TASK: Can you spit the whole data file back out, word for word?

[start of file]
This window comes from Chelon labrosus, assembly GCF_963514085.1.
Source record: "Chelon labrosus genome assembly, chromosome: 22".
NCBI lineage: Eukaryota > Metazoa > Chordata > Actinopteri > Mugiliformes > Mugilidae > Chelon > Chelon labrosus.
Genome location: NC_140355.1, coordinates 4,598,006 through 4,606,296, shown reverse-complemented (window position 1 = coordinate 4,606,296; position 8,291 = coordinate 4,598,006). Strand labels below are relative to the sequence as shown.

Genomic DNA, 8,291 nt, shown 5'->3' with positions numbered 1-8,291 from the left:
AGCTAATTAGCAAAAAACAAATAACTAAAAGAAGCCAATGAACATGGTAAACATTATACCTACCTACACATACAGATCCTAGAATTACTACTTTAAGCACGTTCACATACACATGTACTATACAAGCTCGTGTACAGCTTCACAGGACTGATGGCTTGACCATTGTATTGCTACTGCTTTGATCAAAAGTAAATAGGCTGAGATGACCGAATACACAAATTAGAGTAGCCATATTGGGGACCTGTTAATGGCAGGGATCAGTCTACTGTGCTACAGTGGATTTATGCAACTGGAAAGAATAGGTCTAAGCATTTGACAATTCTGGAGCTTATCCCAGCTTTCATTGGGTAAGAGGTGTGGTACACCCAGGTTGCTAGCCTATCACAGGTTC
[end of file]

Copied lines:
This window comes from Chelon labrosus, assembly GCF_963514085.1.
Source record: "Chelon labrosus genome assembly, chromosome: 22".
NCBI lineage: Eukaryota > Metazoa > Chordata > Actinopteri > Mugiliformes > Mugilidae > Chelon > Chelon labrosus.
Genome location: NC_140355.1, coordinates 4,598,006 through 4,606,296, shown reverse-complemented (window position 1 = coordinate 4,606,296; position 8,291 = coordinate 4,598,006). Strand labels below are relative to the sequence as shown.

Genomic DNA, 8,291 nt, shown 5'->3' with positions numbered 1-8,291 from the left:
AGCTAATTAGCAAAAAACAAATAACTAAAAGAAGCCAATGAACATGGTAAACATTATACCTACCTACACATACAGATCCTAGAATTACTACTTTAAGCACGTTCACATACACATGTACTATACAAGCTCGTGTACAGCTTCACAGGACTGATGGCTTGACCATTGTATTGCTACTGCTTTGATCAAAAGTAAATAGGCTGAGATGACCGAATACACAAATTAGAGTAGCCATATTGGGGACCTGTTAATGGCAGGGATCAGTCTACTGTGCTACAGTGGATTTATGCAACTGGAAAGAATAGGTCTAAGCATTTGACAATTCTGGAGCTTATCCCAGCTTTCATTGGGTAAGAGGTGTGGTACACCCAGGTTGCTAGCCTATCACAGGTTC